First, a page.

Mullein: A Herb for Smokers
Mullein is a herb for smokers. It's in all of our smoking blends because anytime you smoke anything there should be mullein it it! The act of smoking is drying and heating, whereas mullein is a cooling herb that helps drive moisture to the lungs. Mullein is also a relaxing herb - relaxing both bronchial tissue and nervous tension. Here we outline and explain why this plant is ideal for smokers of all types to work with.
LATIN NAME: Verbascum thapsus
AFFINITY WHEN SMOKED: respiratory system
KEY ACTIONS: respiratory relaxant, moistening expectorant, nervous sedative, demulcent, cooling, anti-inflammatory, antimicrobial, anodyne, connective tissue tonic
NOTABLE CONSTITUENTS: mucilage, flavonoids, triterpenoid saponins, volatile oil, tannins, iridoids, catalpol, sterols, sugars
BOTANY & HARVESTING: Mullein is a towering, upright biennal (meaning it takes two years to complete its lifecycle, requiring a winter dormancy) growing up to 6 feet tall and has slightly hairy, gray-green oval shaped leaves and spikes of bright yellow flowers. It's native to central and southern Europe and western Asia but it's now naturalized in many other temperate regions like the US. Mullein grows on open, uncultivated land and along roadsides. The leaves and flowers are collected during the summer. Once gone to seed, the plant dies, with its now brown flower stalk remaining upright for quite some time so seeds can disperse. New, first year plants can often be found within 15-20 feet (4.5-6m) of the dead stalk.
APPLICATIONS: Mullein was first recommended by Dioscorides 2000 years ago to use against pulmonary diseases and is one of the herb’s primary uses to this day, especially against coughs. Mullein is a valuable herb for coughs and congestion, and contains a high level of mucilage. Mucilage is a water soluble heteropolysaccharid that also includes gum and pectins. Due to its mucilage content, mullein is used in antitussive (cough-suppressant) formulas where they can calm the coughing reflex through a sympathetic soothing action on the vagus nerve (which connects the digestive and the respiratory systems of the body). The leaves and flowers may be made into an infusion (tea) to reduce mucus formation and stimulate the coughing up of phlegm, and combines well with other expectorants such as thyme (Thymus vulgaris). It's particularly great for unproductive, smoker's coughs as it loosens and moistens mucus in the lungs and makes it easier to expel. Mullein also helps to expectorate environmental contaminates that get inhaled into the lungs and can cause congestive problems and infections (think construction workers, painters, firefighters, and mechanics).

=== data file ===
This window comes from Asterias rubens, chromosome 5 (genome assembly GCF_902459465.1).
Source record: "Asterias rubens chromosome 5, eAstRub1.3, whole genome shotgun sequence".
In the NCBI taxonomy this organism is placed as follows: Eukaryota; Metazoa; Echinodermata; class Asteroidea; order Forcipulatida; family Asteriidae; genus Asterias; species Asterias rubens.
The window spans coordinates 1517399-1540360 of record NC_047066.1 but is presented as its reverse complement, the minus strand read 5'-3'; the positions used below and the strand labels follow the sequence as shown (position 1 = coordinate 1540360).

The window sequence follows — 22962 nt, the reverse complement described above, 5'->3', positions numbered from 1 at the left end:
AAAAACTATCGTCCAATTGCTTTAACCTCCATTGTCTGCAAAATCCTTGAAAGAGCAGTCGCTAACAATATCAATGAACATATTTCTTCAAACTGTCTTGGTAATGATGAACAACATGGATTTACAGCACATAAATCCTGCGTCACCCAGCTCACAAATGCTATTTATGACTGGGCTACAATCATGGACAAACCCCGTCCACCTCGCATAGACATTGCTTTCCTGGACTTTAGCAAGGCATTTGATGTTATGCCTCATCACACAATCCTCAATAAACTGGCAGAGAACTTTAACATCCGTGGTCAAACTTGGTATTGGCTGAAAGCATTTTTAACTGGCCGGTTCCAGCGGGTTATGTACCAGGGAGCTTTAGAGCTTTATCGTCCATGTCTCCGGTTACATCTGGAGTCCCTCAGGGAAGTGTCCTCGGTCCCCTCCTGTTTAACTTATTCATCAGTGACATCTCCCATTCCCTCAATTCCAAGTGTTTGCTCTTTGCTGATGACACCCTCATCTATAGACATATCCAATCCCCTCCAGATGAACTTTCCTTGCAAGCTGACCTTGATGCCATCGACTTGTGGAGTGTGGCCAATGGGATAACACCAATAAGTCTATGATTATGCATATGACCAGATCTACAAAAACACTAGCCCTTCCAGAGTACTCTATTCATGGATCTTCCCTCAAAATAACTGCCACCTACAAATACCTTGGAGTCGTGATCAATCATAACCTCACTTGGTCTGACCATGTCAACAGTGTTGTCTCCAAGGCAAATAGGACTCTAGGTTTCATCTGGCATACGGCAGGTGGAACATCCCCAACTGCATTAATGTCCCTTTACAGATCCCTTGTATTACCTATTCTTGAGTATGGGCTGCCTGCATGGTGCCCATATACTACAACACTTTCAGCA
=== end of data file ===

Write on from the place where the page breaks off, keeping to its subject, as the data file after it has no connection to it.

PREPARATIONS: Mullein leaves are the most commonly used and is the only herb that helps heal lung tissue as it is being smoked. Mullein leaves are a helpful addition to tobacco when trying to quit smoking and to offset the extremely drying action of cannabis. The leaves can also be tinctured or infused into tea, tinctures, syrups, and oxymels.
Chevallier, A. Encyclopedia of Medicinal Plants. 1996.
CommonWealth Center for Holistic Herbalism - Materia Medica course
For educational purposes only. This information has not been evaluated by the Food and Drug Administration. This information is not intended to diagnose, treat, cure, or prevent any disease.